Week One, Law and Society

Assignments for Week 1:

I.  The first week of the term is devoted to getting started with the basics for the course and doing some background reading on Law and Society.  You should bookmark (or add to favorites) the main page for the course. For the Monday/Wednesday class, this first Wednesday, we will see a video on the Three Strikes law in California. The video will be shown on Tuesday night of the second week for the Tuesday class.

II.  Go over all of the webpages carefully and make sure that you understand all requirements and scheduling for the class.

III.  Review the document below for the plea bargaining simulation, to understand the role you will be playing: 


District Attorney's Instructions:

The prosecuting attorney is employed by the local government (city or county) to represent the interests of the citizens of the community in a safe, crime-free environment.  It is her or his job to charge apprehended law violators with specific violations of criminal statutes.  Often, this is a difficult task.  A single act may violate more than one law and may therefore be punishable by a penalty for each law broken.  For example, in the course of a robbery, the defendant might be charged with robbery, assault with a weapon, threat of bodily harm, criminal trespass to property, possession of stolen property, and illegal possession of a weapon.  A person who has burglarized five houses could be charged with five counts of burglary.  The district attorney's office must decide what is the appropriate charge or charges and the number of counts of each.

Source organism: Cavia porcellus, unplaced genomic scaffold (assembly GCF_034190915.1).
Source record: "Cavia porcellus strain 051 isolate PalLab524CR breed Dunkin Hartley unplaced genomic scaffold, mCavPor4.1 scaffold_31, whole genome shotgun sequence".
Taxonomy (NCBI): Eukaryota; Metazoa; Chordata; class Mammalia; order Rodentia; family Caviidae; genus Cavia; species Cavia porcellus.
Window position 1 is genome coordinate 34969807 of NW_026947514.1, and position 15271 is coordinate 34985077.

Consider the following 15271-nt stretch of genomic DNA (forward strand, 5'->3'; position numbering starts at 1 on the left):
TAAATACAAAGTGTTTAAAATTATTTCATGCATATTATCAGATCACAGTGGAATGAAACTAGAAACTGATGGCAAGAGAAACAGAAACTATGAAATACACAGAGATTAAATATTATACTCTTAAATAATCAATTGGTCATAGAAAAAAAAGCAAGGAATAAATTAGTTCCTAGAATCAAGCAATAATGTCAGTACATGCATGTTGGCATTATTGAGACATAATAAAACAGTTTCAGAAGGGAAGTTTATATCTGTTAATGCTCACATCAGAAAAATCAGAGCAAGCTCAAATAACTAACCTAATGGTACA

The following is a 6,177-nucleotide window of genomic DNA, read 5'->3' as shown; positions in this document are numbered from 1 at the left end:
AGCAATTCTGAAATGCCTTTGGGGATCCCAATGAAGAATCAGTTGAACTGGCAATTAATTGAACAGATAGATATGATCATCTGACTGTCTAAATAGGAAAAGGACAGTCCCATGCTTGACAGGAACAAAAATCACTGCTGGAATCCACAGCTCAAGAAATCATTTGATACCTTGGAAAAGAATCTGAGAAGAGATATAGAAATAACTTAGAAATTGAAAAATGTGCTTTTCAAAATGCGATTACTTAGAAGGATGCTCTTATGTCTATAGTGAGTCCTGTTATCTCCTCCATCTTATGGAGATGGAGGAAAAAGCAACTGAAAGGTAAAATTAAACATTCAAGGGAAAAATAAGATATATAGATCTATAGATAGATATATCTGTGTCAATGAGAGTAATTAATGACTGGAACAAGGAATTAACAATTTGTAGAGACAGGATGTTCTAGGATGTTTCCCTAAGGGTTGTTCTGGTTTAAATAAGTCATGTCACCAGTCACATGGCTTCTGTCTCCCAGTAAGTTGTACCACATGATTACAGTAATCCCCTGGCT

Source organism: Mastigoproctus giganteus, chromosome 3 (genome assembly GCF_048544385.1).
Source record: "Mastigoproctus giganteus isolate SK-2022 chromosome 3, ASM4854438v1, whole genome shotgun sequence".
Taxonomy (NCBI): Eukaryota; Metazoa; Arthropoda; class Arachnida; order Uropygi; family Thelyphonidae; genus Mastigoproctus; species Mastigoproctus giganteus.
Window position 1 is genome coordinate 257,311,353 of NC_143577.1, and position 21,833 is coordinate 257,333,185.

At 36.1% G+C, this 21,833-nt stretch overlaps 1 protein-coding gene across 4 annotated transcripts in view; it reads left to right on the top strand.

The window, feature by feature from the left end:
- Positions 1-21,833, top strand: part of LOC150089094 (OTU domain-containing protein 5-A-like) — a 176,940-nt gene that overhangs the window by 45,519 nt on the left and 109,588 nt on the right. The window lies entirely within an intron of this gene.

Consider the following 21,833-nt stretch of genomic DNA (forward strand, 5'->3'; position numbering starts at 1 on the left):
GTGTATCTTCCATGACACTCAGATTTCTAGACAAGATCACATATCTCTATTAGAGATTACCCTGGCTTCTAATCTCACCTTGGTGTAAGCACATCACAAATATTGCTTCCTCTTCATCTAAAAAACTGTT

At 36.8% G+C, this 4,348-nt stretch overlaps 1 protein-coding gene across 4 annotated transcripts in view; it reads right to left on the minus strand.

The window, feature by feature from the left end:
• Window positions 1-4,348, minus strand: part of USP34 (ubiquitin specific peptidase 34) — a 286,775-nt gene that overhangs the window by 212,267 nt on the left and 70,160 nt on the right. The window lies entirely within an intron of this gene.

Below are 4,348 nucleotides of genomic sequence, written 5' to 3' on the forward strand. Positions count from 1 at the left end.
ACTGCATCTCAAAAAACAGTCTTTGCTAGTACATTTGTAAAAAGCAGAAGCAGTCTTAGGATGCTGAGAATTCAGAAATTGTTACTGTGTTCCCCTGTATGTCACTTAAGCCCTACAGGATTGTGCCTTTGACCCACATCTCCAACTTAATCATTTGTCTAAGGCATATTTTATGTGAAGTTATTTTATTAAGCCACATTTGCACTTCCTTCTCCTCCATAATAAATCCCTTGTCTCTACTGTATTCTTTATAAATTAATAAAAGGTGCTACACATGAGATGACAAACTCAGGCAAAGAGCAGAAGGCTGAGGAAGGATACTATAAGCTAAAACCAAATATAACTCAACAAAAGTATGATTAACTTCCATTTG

District attorneys in most jurisdictions bring only a small percentage of cases to trial.  Trials are expensive and time-consuming for the state, and their outcomes are often uncertain.  Consequently, the district attorney is usually sensitive to saving the state substantial expense.  The district attorney also has a large caseload and does not have enough time to try all of them before a jury.  One way of dealing with these pressures is by encouraging defendants to plead guilty in exchange for a lesser charge or recommendation of a reduced sentence.  You can give up on only two cases during the term, and agree to take the case to court for a trial.  The remaining cases must come to a plea bargaining agreement that the defendant agrees to accept.  We will assume all cases are in California, instead of the real state where the case was tried. 

Judge's Instructions:

You are a judge in a criminal court in an urban area.  Unlike judges portrayed on television and in the movies, you seldom preside over trials.  Instead, most persons appearing before you plead guilty.  In exchange for pleading guilty, defendants usually are not charged with as serious crimes as they might ordinarily be, or they are given a lenient sentence.

Prior to court session, you should be familiar with the case scheduled for that day and have a copy of the California Criminal Code.  You may establish any rules of courtroom decorum that you feel are appropriate.    If any defendants or attorneys consistently fail to show respect for the court, after being warned, they may be held in contempt of court, fined, and sentenced to up to six months in jail.  Attorneys also face suspension from office.